While instrument making is an ancient art whose practice is alive and well along the Crooked Road, it has never been either a primary way of making a living in Southwest Virginia or the most common way that people here got their instruments. As Roddy Moore, director of the Blue Ridge Institute and Museum at Ferrum College, told us the first U.S. Census to inquire about occupations (in the mid-1800s) listed no instrument makers in the Commonwealth of Virginia. On the other hand, Moore showed us a beautiful dulcimer inscribed “Floyd County, John Scales, Jr., August 28, 1832.” Clearly, people have been making instruments along the road for a long, long time.
Of course, as Moore explained, at the turn of the 20th century you could mail-order a guitar from Sears for the equivalent of no more than $20, so for quite a while it has been pretty inexpensive to buy a guitar from elsewhere. The same has been true for other instruments, and many of the old banjos that the institute has collected in the area over the years were manufactured by a company in Baltimore.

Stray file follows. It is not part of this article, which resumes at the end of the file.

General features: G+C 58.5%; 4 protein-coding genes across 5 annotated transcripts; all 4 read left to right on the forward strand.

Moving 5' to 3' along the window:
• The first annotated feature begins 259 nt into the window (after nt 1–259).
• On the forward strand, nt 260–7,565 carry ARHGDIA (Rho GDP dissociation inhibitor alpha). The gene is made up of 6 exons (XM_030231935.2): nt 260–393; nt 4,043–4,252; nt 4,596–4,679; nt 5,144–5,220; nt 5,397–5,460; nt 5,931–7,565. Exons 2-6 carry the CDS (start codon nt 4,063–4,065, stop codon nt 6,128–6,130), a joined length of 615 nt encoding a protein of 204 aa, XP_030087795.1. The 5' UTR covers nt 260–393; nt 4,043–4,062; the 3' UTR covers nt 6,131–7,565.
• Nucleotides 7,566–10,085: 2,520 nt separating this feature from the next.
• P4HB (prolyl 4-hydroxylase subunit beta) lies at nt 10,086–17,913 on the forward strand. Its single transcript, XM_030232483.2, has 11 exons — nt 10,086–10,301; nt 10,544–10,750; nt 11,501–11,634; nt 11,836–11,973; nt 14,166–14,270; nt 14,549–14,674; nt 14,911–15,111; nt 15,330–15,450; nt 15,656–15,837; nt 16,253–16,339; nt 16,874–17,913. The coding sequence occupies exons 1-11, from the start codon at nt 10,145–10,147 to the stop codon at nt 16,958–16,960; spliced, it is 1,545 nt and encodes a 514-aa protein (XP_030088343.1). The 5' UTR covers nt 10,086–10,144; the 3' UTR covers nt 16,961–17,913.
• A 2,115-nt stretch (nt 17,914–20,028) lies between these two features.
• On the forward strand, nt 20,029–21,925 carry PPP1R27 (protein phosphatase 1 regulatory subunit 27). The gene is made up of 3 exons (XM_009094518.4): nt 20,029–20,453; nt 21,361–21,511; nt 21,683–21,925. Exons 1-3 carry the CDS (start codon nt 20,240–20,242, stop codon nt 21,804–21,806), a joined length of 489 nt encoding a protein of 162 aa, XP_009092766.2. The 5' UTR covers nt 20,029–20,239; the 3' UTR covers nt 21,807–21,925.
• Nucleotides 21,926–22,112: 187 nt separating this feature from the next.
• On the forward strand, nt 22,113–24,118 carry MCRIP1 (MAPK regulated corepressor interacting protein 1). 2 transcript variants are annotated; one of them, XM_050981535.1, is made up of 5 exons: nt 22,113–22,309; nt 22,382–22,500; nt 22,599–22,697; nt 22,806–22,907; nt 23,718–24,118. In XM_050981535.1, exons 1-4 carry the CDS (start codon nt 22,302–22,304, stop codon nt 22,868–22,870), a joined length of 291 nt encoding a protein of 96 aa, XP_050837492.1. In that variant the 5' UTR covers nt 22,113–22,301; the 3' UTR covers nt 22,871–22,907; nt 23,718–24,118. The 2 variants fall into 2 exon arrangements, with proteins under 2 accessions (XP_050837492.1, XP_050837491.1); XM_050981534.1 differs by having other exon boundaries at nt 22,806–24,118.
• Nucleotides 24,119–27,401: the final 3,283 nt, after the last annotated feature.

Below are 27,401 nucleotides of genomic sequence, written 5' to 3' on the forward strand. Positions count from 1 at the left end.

That economic pattern reflects a fascinating tension along the road between old-time culture and outside influence.
The tension itself is embodied in the person of Rob Yard, an instrument maker who describes himself as a “back to the lander” of the 1970s, who has lived in Floyd County for about 40 years. He grew up in British Columbia and went to college in the state of Washington. He went to school on a track scholarship as a pole vaulter. Having learned to vault in the days of bamboo poles, he developed a fascination with that material. Today he crafts beautiful bamboo flutes, didgeridoos, drums and other instruments in an open-air workshop next to the house he and his wife built.
His grown children have built houses of their own on the property that lies at the end of a long dirt road that dips beneath a stream before rising to the homestead. Though it feels like the end of the earth, and certainly way beyond our cell signal, when Martin looked at his phone he saw the indication, “wifi networks available.”